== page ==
For Woodbury resident Ruth Cherinet, a church offers one of the strongest connections she feels to her Ethiopian heritage and community.

Cherinet said the unity she feels with the congregation at the Ethiopian Evangelical Church in St. Paul is somewhat rare in Minnesota's Ethiopian community.

Her parents' home county is home to at least 10 different ethnic groups, which can sometimes drive a wedge between Ethiopians both in Minnesota and abroad.

Rather than identifying as Ethiopian, Cherinet said many Ethiopian Minnesotans identify more with their specific ethnic group.

"At the moment, we're divided," she said. "The younger you are, you don't think about ethnicity. In youth group, you just think, 'I'm Ethiopian, and there's a whole bunch of other Ethiopians here.'"

The desire for stronger connections between the cultures was among the topics discussed at the first installment the Ethiopian Immersion and Innovation Lab Aug. 26 at Woodbury's Central Park.

A joint effort between the YMCA of Woodbury and Twin Cities-based Mission Impact Council, the four-piece series aims to identify the needs and prioritize opportunities for Ethiopian youth in Minnesota.

According to the 2008 U.S. Census American Community Survey, Minnesota is home to nearly 14,000 Ethiopians, many of whom live in the east metro. Leaders within the community estimate that number is much larger today.

Dr. Ramon Pastrano, president of ImpactLives Inc. and architect of the Immersion and Innovation experience, said the goal of the events is to inspire targeted communities to reach solutions to their problems.

"It's more powerful when the process we facilitate is the process of self-discovery; people realize they can contribute," Pastrano said. "When people discover that and move collectively to solve the problem, they realize there's more power in community-based problem solving than one organization. They were learning this process and can learn it again and again and again."

Strengths, struggles

The first event focused the Ethiopian community's strengths and struggles in five categories: youth leadership, cultural identity, health and wellness, employability and education.

Participants broke up into small groups matching both Ethiopian and non-Ethiopian community members with representatives from community organizations for discussion.

One of the most common concerns Ethiopian Minnesotans at the event discussed was preserving cultural connections while contributing to the larger community.

For Tibebu Ogeto, who lives in Oakdale, helping Ethiopian youth maintain their cultural identity, rather than feeling shame, is crucial to their success in Minnesota.

"I think it's good to teach them about their roots, so they'll be confident," he said. "They'll be empowered just by being Ethiopians. Everyone should be proud of their background - everybody. If you are confident about your background, you'll be OK in society."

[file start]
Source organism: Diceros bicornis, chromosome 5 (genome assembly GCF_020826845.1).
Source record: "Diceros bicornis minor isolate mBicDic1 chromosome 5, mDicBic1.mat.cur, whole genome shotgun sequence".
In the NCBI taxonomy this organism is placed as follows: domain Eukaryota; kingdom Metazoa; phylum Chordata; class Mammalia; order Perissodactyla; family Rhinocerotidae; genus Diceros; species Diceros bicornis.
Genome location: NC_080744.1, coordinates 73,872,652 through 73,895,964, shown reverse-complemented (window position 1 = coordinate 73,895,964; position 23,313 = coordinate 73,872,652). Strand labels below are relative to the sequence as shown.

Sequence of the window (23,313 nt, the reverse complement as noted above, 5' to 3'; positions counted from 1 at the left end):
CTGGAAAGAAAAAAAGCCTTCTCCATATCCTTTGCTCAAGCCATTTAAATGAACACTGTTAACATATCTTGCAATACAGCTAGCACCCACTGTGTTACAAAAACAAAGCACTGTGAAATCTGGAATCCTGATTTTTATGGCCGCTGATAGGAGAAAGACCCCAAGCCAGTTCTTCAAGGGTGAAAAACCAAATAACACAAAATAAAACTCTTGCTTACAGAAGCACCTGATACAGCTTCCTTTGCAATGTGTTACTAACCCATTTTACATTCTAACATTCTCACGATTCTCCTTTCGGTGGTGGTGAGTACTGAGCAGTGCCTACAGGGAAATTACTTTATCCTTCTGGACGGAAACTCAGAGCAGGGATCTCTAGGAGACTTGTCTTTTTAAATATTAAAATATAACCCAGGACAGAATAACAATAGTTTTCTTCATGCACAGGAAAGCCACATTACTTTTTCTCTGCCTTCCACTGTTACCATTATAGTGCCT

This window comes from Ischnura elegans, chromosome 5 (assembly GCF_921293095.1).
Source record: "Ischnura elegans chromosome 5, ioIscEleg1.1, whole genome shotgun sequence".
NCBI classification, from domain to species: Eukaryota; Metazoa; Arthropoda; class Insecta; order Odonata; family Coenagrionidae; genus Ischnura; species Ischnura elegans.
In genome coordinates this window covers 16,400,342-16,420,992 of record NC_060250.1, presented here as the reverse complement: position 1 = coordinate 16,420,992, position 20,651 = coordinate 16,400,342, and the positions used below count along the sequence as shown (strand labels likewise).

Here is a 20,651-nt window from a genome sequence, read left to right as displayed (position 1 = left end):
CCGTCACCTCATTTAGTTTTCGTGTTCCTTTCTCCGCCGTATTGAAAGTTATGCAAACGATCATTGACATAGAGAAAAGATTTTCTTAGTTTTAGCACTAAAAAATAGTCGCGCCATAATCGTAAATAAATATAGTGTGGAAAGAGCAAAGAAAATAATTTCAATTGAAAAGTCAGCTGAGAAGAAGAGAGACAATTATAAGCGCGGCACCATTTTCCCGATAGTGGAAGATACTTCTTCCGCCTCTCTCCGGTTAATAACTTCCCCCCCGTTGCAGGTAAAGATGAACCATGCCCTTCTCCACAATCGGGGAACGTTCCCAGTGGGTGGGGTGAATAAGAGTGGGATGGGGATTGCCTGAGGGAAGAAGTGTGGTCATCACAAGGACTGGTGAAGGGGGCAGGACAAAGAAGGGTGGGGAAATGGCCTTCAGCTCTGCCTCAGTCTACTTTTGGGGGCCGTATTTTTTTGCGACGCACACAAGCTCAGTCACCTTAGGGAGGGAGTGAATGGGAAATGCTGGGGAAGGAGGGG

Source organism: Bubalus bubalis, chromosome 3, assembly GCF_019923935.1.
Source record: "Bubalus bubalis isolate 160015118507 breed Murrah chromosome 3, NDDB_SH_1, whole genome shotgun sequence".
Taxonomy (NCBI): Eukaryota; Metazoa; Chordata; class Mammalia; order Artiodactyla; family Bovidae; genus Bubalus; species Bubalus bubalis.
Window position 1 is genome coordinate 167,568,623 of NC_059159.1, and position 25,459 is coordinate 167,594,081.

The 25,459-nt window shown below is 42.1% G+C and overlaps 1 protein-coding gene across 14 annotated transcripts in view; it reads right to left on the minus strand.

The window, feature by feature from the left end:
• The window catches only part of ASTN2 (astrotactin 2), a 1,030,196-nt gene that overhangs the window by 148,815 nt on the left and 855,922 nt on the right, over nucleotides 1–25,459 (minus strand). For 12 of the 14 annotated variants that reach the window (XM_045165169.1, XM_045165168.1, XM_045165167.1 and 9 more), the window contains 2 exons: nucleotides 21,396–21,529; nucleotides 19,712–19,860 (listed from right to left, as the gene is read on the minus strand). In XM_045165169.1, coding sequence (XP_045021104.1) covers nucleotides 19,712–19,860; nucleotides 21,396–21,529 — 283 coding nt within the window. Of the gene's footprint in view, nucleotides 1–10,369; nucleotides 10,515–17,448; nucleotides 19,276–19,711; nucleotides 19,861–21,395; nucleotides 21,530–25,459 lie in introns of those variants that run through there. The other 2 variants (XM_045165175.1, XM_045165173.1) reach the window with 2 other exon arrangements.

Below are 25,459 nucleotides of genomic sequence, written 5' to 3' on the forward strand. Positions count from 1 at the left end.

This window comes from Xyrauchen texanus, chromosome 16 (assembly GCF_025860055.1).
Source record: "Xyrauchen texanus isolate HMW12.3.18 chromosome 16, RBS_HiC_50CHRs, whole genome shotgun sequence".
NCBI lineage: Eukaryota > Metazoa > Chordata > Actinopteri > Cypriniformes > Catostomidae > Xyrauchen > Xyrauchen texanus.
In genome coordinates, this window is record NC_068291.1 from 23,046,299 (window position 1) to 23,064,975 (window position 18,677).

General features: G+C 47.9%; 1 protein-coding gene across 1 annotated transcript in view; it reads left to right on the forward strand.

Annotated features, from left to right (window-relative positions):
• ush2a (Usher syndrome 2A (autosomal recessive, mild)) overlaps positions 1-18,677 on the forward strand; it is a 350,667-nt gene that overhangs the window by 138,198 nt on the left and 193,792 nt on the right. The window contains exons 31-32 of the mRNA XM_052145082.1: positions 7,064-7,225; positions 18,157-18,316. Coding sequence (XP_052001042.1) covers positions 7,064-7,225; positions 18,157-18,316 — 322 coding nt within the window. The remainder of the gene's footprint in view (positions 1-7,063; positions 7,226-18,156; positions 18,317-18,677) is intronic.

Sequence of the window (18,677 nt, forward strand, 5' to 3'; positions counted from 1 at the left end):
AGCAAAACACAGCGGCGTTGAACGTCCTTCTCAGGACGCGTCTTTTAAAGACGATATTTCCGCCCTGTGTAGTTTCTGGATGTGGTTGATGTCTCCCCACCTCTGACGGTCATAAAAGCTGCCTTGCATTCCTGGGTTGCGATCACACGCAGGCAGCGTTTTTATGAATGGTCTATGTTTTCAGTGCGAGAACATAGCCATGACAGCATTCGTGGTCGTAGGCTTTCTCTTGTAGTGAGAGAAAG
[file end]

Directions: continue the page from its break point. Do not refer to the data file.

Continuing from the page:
Another struggle participants discussed is the language barrier some Ethiopian parents face as they raise children who were born in Minnesota and speak fluent English.

Teenagers who speak more English than their parents, Ogeto said, sometimes "feel that they know everything more than their parents" and don't listen to them.

Hedy Lemar Walls, chief social responsibility officer for the YMCA of the Greater Twin Cities, said this is common among children of non-English-speaking parents.

"Every community we've worked with that is either first or second generation immigrant communities are going through the same thing," Lamar Walls said during the discussion.

Despite the struggles participants discussed, Cherinet and Ogeto agreed that Woodbury offers Ethiopian youth ample access to employment and education.

As the events continue through September and October, participants will brainstorm ideas and work to build a prototype for possible solutions.

"Now the fun begins," Pastrano said of the next event Sept. 14. "It's not one person that will come up with one idea, it's a collective process. It's when people add 'and' to the end of the sentences that we see how the solutions really live within each of us."

Mission Impact Council has previously organized similar events with several different communities, the results of which include:

• Somali community members developed a multi-location system of culturally-specific community centers to expand the reach of their network.

• Native American youth established a youth movement aimed at improving employability, expanding education opportunities and preserving cultural identity.

• Members of the Latino community developed a mobile app to improve communication with schools and parents who don't speak English.


Future Immersion and Innovation Lab events

•Thursday, Sept. 14, 5-8 p.m.

•Thursday, Sept. 28, 5-8 p.m.

•Thursday, Oct. 12, 5-8 p.m.

Light meals will be provided at each event.